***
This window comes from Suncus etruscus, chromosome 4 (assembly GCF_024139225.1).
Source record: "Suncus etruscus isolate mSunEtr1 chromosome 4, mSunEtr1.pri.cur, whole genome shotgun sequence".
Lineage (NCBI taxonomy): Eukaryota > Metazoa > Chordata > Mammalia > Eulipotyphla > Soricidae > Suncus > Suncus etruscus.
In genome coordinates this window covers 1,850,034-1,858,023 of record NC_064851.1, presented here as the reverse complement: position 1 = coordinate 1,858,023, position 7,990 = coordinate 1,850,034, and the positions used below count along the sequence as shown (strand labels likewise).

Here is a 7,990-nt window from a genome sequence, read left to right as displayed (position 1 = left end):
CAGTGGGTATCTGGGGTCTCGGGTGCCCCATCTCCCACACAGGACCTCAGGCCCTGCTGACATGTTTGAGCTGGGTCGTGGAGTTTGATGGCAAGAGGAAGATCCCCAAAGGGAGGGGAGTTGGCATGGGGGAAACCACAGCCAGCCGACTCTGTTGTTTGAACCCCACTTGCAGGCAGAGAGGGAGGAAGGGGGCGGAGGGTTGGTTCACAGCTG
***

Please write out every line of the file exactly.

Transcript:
This window comes from Suncus etruscus, chromosome 4 (assembly GCF_024139225.1).
Source record: "Suncus etruscus isolate mSunEtr1 chromosome 4, mSunEtr1.pri.cur, whole genome shotgun sequence".
Lineage (NCBI taxonomy): Eukaryota > Metazoa > Chordata > Mammalia > Eulipotyphla > Soricidae > Suncus > Suncus etruscus.
In genome coordinates this window covers 1,850,034-1,858,023 of record NC_064851.1, presented here as the reverse complement: position 1 = coordinate 1,858,023, position 7,990 = coordinate 1,850,034, and the positions used below count along the sequence as shown (strand labels likewise).

Here is a 7,990-nt window from a genome sequence, read left to right as displayed (position 1 = left end):
CAGTGGGTATCTGGGGTCTCGGGTGCCCCATCTCCCACACAGGACCTCAGGCCCTGCTGACATGTTTGAGCTGGGTCGTGGAGTTTGATGGCAAGAGGAAGATCCCCAAAGGGAGGGGAGTTGGCATGGGGGAAACCACAGCCAGCCGACTCTGTTGTTTGAACCCCACTTGCAGGCAGAGAGGGAGGAAGGGGGCGGAGGGTTGGTTCACAGCTG